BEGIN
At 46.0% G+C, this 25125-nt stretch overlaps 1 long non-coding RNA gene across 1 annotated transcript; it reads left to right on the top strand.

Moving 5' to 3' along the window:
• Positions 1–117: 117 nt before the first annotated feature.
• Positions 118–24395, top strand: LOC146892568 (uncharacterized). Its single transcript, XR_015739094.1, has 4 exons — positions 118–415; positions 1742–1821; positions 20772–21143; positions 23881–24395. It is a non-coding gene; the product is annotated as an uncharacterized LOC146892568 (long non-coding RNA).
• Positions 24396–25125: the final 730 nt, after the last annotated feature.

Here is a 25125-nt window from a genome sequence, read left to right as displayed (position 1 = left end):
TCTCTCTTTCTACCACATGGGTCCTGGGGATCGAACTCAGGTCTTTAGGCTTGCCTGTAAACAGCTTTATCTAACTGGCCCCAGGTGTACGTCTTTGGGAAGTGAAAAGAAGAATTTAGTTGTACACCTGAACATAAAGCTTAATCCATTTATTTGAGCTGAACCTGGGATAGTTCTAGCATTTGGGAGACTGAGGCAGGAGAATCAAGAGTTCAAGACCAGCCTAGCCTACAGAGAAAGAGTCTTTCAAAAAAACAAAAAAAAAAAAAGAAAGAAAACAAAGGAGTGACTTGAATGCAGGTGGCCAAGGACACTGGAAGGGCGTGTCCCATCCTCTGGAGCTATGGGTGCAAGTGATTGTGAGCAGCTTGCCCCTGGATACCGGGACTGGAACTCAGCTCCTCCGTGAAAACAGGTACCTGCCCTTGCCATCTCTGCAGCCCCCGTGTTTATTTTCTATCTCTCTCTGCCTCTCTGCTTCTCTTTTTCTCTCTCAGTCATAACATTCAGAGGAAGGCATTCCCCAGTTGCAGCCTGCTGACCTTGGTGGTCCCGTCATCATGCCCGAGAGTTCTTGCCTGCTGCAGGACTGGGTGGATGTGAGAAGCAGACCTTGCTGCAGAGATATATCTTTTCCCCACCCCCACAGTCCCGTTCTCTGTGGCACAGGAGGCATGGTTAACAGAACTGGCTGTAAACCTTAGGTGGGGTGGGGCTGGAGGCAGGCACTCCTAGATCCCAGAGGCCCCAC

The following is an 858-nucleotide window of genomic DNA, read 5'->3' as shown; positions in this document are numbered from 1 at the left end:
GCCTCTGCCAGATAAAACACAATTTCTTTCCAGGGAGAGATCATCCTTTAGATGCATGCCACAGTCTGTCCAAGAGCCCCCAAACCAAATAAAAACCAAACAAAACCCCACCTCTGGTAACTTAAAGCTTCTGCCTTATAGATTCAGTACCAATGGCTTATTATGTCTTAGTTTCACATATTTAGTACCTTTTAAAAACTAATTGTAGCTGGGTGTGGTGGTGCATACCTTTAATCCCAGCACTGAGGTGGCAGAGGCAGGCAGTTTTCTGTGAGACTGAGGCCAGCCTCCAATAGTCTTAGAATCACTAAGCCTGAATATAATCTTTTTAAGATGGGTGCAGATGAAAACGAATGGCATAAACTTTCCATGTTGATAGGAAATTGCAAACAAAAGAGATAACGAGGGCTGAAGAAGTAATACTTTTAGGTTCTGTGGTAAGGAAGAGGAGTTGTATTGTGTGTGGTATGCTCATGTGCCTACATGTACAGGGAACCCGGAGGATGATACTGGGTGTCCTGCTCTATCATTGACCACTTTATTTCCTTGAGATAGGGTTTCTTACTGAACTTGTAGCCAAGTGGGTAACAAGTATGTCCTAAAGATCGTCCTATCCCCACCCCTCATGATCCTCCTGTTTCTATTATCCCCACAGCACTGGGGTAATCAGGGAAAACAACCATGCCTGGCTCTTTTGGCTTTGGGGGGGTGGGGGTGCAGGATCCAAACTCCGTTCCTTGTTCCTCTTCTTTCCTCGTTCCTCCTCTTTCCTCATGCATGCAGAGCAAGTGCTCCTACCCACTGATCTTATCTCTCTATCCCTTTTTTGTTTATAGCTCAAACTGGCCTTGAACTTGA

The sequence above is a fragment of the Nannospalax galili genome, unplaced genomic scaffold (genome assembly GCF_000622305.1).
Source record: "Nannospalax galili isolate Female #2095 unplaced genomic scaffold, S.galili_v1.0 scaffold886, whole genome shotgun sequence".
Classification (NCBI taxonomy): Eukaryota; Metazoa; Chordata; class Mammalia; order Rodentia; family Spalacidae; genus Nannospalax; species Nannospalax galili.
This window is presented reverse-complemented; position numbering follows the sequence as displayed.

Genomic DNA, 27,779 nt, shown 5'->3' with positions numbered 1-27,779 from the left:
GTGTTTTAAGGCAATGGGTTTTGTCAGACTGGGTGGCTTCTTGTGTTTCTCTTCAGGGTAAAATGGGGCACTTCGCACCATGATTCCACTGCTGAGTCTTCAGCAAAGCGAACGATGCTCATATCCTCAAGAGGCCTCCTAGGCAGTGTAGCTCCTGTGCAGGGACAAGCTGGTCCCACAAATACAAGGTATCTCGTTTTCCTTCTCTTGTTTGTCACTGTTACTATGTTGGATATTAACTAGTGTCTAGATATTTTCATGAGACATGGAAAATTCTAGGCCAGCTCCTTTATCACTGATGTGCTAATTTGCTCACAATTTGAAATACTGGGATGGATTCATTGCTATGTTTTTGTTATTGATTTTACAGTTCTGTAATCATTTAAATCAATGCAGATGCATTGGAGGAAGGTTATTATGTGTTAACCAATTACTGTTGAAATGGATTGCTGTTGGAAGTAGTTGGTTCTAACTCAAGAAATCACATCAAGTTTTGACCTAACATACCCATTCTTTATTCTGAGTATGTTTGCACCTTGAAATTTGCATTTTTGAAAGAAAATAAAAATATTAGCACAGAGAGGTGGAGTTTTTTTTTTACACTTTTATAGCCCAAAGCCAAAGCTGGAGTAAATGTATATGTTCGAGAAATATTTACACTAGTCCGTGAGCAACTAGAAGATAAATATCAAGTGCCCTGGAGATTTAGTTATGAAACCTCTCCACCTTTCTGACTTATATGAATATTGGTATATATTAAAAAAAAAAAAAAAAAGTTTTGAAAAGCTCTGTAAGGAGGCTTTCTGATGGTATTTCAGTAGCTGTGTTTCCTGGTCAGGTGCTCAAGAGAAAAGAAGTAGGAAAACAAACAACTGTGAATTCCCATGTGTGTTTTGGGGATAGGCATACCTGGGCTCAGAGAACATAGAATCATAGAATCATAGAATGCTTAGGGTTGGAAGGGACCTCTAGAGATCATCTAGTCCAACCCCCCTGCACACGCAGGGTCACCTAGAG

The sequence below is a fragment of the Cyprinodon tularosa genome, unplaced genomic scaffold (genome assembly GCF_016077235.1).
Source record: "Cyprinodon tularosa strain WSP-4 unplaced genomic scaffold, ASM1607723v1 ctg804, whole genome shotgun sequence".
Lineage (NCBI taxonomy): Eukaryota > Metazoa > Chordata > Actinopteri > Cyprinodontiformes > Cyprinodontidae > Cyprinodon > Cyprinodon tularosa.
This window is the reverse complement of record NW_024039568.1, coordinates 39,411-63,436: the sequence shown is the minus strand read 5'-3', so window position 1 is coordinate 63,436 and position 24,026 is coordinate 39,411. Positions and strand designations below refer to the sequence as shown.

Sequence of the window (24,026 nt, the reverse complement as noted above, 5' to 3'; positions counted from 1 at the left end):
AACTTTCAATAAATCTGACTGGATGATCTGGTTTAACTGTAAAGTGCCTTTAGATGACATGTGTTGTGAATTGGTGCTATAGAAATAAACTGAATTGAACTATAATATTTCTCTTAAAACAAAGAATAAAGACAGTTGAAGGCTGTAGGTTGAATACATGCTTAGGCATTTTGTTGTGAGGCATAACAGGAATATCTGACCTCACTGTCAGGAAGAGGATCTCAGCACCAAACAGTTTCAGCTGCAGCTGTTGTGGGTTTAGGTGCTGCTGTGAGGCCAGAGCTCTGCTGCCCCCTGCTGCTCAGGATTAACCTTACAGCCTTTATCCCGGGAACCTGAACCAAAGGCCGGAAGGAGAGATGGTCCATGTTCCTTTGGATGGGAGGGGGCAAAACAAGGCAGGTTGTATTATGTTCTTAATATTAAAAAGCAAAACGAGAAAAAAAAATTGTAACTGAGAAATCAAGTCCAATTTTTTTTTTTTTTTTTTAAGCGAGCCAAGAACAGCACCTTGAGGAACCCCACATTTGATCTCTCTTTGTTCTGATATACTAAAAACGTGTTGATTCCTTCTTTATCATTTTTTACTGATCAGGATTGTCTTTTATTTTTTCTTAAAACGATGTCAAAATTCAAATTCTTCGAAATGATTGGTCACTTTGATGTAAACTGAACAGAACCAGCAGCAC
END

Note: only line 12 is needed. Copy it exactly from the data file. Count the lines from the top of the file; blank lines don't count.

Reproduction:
Classification (NCBI taxonomy): Eukaryota; Metazoa; Chordata; class Mammalia; order Rodentia; family Spalacidae; genus Nannospalax; species Nannospalax galili.